Friday, February 21, 2014
Your turn #4
We discussed too many things for me to remember them all. Here is what I remember (and you know who said what).
1- Mill's defense of a democratic citizen. Only when citizens have the opportunity for choice do they develop into true thinkers and moral agents. Why? Because of participation and inclusion. Here the discussion started. One could argue that there is a difference between authentic deliberation and mere voting. With the advent of the politicization and polarization of the media and lobbying groups, political issues of importance get pretty slanted --as we've seen time and again. For a democratic decision to be legitimate, one could argue, it must be preceded by authentic deliberation & not merely the aggregation of preferences that occurs in voting. Now, what counts for true deliberation? Deliberation amongs amongst decision-makers that is free from distortions & interest groups.
Is this possible? Of course it is, but we must be vigilant.
2- Our epistemological approach to political issues. How do we know how people (groups) become politically motivated? It cannot just be "I think so," or "the people I know", or "so and so channel says." We need reliable methods (polls) and data. Where to find it? Well, here it pays to put aside political bias for a second. Example, Last elections Romney was led to believe (because of political bias) that he will win the elections, only to find out he was loosing by a wide margin. Lesson: self-deceit is the worse thing. Polls can be potentially inaccurate. Here are some intrinsic problems:
a) response bias (the answers given by respondents do not reflect their true beliefs),
b) non-response bias (the characteristics of those who agree to be interviewed may be markedly different from those who decline).
c) presentation of questions (wording of the questions, the order in which they are asked and the number and form of alternative answers offered can influence results of polls),
d) coverage bias (the use of samples that are not representative of the population as a consequence of the methodology used).
Is this not enough to curb hasty inferences and rash generalizations?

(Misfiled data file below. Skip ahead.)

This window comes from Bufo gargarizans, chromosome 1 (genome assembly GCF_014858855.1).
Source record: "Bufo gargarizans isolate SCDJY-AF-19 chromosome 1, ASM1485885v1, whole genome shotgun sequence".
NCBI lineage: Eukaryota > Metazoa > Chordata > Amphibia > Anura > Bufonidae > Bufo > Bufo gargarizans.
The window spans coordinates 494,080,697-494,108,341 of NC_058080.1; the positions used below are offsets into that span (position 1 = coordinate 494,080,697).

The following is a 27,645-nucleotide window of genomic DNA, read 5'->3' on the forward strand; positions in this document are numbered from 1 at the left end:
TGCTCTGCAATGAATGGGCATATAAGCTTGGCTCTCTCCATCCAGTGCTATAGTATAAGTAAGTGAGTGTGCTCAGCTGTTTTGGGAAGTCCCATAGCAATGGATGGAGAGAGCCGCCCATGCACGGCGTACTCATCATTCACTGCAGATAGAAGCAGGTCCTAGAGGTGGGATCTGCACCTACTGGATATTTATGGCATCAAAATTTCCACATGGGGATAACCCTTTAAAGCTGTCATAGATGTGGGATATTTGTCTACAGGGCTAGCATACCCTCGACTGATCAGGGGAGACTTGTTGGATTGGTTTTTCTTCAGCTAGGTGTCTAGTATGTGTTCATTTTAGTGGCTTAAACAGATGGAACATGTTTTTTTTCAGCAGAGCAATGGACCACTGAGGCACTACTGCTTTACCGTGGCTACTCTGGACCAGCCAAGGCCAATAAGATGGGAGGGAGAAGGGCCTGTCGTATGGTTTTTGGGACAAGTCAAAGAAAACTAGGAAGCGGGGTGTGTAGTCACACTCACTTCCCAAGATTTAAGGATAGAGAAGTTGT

3- Thursday the issue indiscriminate government power came up (NSA and its civil ramifications). Of course the opinions varied.
The issue here is how much do you protect individual freedoms. Remember that the government is an abstract hierarchy, with bureaucratic interests, some of which may be in the shadows. Should you not suspect a bit more from you government just to cover your bases from such a huge and all-pervasive power? This is the argument from the liberal & the libertarian side.
4- Trickle down economics. The basic idea is that capital accumulation and economic progress depend on saving and innovation and that these in turn depend on the freedom to make high profits and accumulate great wealth. The problem is that unrestricted this promise ends up (as the 2009 crisis showed) in the futile attempt of some men gaining at the expense of others by means of looting and plundering.
So what to do? The discussion comes back to the distinction between liberty & equality. Philosophers take a look at arguments and balance. How do you balance these two? Well, need freedom to talk about individual rights (i.e., rights from non-interference), private property, civil liberties, business deals, etc. We need equality to address issues of justice: equal opportunity, fair distribution of wealth (the Rawlsian "before" and "after" moments we discussed in class). There is reliable data to support that in the US we're going through a phase of unprecedented inequality.
If there is anything else you want to talk about go ahead. Later I'll post the take-home exam. Now, let's do this.
Nota bene: I commend you for the level of discussion in the class. I see that we have different points of view in the class but feel in a family discussing it. We don't stop saying what we feel we have to say but we're mindful of civil standards of discussion. Today this is a rarity.